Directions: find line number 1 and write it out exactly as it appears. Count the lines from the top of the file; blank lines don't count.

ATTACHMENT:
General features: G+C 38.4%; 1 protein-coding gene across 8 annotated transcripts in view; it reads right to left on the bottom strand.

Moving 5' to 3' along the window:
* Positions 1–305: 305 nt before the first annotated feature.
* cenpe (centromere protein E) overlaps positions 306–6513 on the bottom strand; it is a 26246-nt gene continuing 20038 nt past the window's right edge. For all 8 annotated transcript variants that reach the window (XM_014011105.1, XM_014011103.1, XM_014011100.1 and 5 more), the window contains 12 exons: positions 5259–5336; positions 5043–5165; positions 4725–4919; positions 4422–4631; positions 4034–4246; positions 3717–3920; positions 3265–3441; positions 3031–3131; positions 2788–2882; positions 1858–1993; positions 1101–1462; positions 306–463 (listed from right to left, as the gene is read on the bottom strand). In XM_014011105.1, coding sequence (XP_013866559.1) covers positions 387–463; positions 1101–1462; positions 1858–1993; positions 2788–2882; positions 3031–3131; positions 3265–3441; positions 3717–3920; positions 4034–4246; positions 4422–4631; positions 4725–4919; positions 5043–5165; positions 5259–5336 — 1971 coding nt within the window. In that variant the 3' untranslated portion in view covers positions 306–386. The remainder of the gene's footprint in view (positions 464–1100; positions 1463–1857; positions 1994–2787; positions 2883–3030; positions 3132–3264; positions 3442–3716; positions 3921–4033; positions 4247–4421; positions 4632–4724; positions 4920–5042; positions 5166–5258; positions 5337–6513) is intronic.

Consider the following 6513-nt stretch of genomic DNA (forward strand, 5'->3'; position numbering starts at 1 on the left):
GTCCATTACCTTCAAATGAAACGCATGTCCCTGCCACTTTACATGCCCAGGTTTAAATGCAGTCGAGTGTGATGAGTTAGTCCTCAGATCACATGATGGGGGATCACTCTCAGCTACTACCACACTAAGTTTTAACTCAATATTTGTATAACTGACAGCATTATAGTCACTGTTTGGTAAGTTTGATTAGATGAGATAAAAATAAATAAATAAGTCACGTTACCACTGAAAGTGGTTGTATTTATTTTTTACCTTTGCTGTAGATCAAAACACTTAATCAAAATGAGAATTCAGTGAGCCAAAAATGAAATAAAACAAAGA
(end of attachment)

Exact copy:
General features: G+C 38.4%; 1 protein-coding gene across 8 annotated transcripts in view; it reads right to left on the bottom strand.